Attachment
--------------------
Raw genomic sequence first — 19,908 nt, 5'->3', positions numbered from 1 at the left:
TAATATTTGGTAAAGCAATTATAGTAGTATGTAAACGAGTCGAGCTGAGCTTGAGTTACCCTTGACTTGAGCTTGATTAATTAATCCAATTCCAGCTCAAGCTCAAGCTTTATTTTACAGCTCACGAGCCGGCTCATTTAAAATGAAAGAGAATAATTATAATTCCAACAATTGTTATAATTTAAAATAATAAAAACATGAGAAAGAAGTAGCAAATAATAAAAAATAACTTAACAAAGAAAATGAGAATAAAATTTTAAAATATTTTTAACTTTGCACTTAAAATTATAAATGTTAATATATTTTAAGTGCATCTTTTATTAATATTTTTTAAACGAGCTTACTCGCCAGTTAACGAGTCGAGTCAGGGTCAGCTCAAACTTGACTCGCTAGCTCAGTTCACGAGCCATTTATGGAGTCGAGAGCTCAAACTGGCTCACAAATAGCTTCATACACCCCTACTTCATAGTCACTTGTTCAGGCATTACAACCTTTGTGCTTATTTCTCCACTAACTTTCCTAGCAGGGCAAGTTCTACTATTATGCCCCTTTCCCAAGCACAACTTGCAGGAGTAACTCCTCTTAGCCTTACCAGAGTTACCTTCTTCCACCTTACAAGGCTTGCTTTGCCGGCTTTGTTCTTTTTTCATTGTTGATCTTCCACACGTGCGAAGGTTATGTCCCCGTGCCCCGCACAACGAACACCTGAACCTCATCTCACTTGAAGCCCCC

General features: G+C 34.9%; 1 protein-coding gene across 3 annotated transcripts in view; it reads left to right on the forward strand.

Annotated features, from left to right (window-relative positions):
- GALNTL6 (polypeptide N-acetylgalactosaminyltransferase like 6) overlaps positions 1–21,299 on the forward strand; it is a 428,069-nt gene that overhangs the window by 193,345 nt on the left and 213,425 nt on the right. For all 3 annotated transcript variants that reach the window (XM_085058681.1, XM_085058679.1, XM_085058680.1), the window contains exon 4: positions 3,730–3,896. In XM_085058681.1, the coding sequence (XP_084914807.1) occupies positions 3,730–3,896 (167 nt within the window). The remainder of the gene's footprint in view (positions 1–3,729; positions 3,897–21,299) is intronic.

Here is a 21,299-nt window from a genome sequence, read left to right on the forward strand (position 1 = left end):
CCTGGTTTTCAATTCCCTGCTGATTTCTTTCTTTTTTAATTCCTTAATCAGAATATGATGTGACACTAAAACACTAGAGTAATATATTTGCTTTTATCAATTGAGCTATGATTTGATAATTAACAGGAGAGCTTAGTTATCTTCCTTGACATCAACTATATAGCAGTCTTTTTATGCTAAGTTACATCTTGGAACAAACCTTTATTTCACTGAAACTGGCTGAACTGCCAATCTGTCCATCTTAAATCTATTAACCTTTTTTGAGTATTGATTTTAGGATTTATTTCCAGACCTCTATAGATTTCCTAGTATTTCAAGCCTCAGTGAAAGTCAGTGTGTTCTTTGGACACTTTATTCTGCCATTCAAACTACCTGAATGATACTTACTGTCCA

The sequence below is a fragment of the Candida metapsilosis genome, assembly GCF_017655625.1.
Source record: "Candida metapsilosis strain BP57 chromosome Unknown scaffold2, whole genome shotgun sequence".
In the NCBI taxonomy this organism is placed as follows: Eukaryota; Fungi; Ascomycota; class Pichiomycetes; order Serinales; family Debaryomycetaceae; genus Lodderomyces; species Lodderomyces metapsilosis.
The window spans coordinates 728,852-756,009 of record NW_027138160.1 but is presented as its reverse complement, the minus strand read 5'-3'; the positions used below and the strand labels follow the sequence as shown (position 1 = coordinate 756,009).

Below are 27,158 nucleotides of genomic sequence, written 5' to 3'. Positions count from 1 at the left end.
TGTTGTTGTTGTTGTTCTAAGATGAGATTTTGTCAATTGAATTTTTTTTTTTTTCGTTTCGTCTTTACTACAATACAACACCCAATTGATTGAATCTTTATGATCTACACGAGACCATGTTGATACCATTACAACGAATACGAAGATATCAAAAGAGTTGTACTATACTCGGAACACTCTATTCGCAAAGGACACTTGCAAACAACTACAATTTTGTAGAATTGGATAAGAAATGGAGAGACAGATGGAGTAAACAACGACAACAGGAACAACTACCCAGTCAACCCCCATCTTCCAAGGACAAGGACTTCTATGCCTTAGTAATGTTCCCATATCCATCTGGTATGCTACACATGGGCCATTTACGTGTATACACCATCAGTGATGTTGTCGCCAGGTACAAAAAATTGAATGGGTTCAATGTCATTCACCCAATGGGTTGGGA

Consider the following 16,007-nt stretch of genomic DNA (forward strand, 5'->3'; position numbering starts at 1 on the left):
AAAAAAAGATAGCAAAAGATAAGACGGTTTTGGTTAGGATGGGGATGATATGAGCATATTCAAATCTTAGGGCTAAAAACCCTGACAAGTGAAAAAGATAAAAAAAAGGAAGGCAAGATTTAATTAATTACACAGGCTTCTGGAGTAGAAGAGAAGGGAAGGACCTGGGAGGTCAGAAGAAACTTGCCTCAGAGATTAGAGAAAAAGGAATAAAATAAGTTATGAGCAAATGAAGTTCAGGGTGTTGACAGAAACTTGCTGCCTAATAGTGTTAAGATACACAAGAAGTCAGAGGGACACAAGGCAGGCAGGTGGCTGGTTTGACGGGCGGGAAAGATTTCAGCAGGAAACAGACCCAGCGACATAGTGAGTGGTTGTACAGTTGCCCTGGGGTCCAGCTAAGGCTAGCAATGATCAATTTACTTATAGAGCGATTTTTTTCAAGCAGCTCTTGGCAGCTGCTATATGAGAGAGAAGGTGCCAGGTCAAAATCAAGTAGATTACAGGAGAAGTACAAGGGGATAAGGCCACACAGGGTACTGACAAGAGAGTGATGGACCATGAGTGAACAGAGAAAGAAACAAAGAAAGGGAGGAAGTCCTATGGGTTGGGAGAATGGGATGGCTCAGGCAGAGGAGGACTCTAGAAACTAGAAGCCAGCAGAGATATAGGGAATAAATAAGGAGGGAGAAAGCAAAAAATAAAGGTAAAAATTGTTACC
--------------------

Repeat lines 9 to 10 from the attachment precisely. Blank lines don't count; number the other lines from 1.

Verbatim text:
Source record: "Candida metapsilosis strain BP57 chromosome Unknown scaffold2, whole genome shotgun sequence".
In the NCBI taxonomy this organism is placed as follows: Eukaryota; Fungi; Ascomycota; class Pichiomycetes; order Serinales; family Debaryomycetaceae; genus Lodderomyces; species Lodderomyces metapsilosis.